If this is granted, then abortions that cause pain and suffering to the fetus would certainly seem to have a morally negative element well worth considering. However, this would hardly be a morally decisive point. After all, the mere fact that something causes pain and suffering does not automatically make it wrong or unacceptable. One reason for this is that pain and suffering are typically taken as having relative rather than absolute weight. In other words, pain and suffering on the part of one party is usually weighed against positive value or against the pain and suffering of another party. For example, when arguing about animal testing in the context of medicine, the pain of the animals is typically matched against the gain to be had from the medicine.

In the case of abortion, the pain and suffering of the fetus would be weighed against other factors, such as the pain and suffering of the woman. This is, of course, old moral ground that has been debated extensively. In many cases the suffering the woman (or girl) would undergo would far outweigh the pain and suffering of the fetus, thus allowing the abortion to occur. If someone argued that the fetus has an absolute right not to suffer or feel pain, then the obvious counter is to inquire why the same would not apply to the woman as well and why such a clash between absolutes should be settled in favor of the fetus. After all, the burden of proof would seem to rest on those who claim an unborn and unfinished being has a greater moral status than a person.

I suspect that the main result of the introduction of “fetal pain” into the legal battle will not be a significant change in the ethical debate. Rather, the main impact will be that a (seemingly) new rhetorical tool (or weapon, depending on your view) is now available.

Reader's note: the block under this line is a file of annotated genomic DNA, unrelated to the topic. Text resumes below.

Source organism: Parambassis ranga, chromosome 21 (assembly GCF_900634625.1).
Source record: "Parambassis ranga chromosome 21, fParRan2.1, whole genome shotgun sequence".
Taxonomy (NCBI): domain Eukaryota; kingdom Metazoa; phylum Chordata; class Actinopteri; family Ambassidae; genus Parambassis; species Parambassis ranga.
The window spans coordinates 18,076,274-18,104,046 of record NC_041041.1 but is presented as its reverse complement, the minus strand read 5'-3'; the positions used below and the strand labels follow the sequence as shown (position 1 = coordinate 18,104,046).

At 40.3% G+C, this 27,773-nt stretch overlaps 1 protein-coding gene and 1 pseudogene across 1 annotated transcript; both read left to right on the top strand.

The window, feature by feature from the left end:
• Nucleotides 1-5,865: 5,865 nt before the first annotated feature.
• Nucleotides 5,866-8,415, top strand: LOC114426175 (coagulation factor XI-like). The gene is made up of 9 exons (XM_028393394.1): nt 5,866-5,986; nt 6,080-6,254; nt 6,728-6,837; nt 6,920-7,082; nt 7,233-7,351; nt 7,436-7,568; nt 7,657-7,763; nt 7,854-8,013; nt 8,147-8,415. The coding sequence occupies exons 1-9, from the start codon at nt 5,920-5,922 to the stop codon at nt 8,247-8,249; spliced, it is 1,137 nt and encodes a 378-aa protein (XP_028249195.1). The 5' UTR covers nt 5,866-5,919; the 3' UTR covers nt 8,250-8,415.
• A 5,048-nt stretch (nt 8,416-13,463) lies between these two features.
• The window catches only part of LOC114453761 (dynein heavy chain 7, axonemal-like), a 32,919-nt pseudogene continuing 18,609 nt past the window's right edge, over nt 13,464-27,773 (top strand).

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  1. I am wondering what difference it makes to this question if it were, as a precaution, against pain, possible to anesthetize the fetus prior to abortion. Assuming this is possible without harming the carrier of the fetus.

  2. Most people who are pro-choice set a time limit to when abortions can be performed, a limit that can only be passed in special cicumstances such a danger to the life of the mother or a deformed fetus. That limit is often prior to 20 weeks and almost always prior to 28 weeks, so there would be a danger of fetal pain (which could be anesthetized, as Don suggests) only in special cases. The limit generally has to do with the question of when the fetus is viable outside of the womb; I’m not sure exactly when that would be, given state-of-the-art medical technology. Certainly before 28 weeks, possibly before 20 weeks.

  3. This is annoying. If this is their qualification, what is keeping them from coming up with anesthetized abortions? Unless the quality of feeling pain is supposed to be the thing that makes someone a person of worth. And is this about simple pain itself existing or the knowledge of that pain (I feel like that happens after 28 weeks)?